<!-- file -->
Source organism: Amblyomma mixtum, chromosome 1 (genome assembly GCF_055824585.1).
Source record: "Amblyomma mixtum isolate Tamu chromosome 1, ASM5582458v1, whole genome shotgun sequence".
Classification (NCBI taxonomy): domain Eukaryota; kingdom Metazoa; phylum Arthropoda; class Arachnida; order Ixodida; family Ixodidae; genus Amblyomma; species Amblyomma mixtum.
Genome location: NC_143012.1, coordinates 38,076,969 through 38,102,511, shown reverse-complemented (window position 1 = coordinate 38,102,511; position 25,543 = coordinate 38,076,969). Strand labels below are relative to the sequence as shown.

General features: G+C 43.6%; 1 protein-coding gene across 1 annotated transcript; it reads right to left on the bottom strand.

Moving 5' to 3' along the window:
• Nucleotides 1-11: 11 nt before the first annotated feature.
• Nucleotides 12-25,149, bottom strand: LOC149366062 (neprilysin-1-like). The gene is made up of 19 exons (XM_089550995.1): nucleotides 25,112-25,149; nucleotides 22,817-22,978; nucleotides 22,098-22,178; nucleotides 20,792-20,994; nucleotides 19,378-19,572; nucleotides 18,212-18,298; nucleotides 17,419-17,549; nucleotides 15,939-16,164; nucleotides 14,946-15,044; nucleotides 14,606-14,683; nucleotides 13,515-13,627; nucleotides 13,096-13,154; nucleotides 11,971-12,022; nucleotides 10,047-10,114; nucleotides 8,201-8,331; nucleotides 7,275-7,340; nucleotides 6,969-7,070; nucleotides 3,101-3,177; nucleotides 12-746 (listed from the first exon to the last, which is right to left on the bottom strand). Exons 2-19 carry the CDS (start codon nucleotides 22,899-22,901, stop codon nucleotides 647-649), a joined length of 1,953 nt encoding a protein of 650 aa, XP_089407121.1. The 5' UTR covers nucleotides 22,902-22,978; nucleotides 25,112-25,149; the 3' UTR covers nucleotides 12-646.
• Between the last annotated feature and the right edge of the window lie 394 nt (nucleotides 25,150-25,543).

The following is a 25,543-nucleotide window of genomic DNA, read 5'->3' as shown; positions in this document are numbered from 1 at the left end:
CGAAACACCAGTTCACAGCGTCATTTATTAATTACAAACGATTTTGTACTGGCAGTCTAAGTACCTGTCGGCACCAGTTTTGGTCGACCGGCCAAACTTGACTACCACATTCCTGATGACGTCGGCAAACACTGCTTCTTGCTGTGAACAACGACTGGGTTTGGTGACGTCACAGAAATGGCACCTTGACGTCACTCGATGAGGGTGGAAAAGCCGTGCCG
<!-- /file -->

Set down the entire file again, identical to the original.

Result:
Source organism: Amblyomma mixtum, chromosome 1 (genome assembly GCF_055824585.1).
Source record: "Amblyomma mixtum isolate Tamu chromosome 1, ASM5582458v1, whole genome shotgun sequence".
Classification (NCBI taxonomy): domain Eukaryota; kingdom Metazoa; phylum Arthropoda; class Arachnida; order Ixodida; family Ixodidae; genus Amblyomma; species Amblyomma mixtum.
Genome location: NC_143012.1, coordinates 38,076,969 through 38,102,511, shown reverse-complemented (window position 1 = coordinate 38,102,511; position 25,543 = coordinate 38,076,969). Strand labels below are relative to the sequence as shown.

General features: G+C 43.6%; 1 protein-coding gene across 1 annotated transcript; it reads right to left on the bottom strand.

Moving 5' to 3' along the window:
• Nucleotides 1-11: 11 nt before the first annotated feature.
• Nucleotides 12-25,149, bottom strand: LOC149366062 (neprilysin-1-like). The gene is made up of 19 exons (XM_089550995.1): nucleotides 25,112-25,149; nucleotides 22,817-22,978; nucleotides 22,098-22,178; nucleotides 20,792-20,994; nucleotides 19,378-19,572; nucleotides 18,212-18,298; nucleotides 17,419-17,549; nucleotides 15,939-16,164; nucleotides 14,946-15,044; nucleotides 14,606-14,683; nucleotides 13,515-13,627; nucleotides 13,096-13,154; nucleotides 11,971-12,022; nucleotides 10,047-10,114; nucleotides 8,201-8,331; nucleotides 7,275-7,340; nucleotides 6,969-7,070; nucleotides 3,101-3,177; nucleotides 12-746 (listed from the first exon to the last, which is right to left on the bottom strand). Exons 2-19 carry the CDS (start codon nucleotides 22,899-22,901, stop codon nucleotides 647-649), a joined length of 1,953 nt encoding a protein of 650 aa, XP_089407121.1. The 5' UTR covers nucleotides 22,902-22,978; nucleotides 25,112-25,149; the 3' UTR covers nucleotides 12-646.
• Between the last annotated feature and the right edge of the window lie 394 nt (nucleotides 25,150-25,543).

The following is a 25,543-nucleotide window of genomic DNA, read 5'->3' as shown; positions in this document are numbered from 1 at the left end:
CGAAACACCAGTTCACAGCGTCATTTATTAATTACAAACGATTTTGTACTGGCAGTCTAAGTACCTGTCGGCACCAGTTTTGGTCGACCGGCCAAACTTGACTACCACATTCCTGATGACGTCGGCAAACACTGCTTCTTGCTGTGAACAACGACTGGGTTTGGTGACGTCACAGAAATGGCACCTTGACGTCACTCGATGAGGGTGGAAAAGCCGTGCCG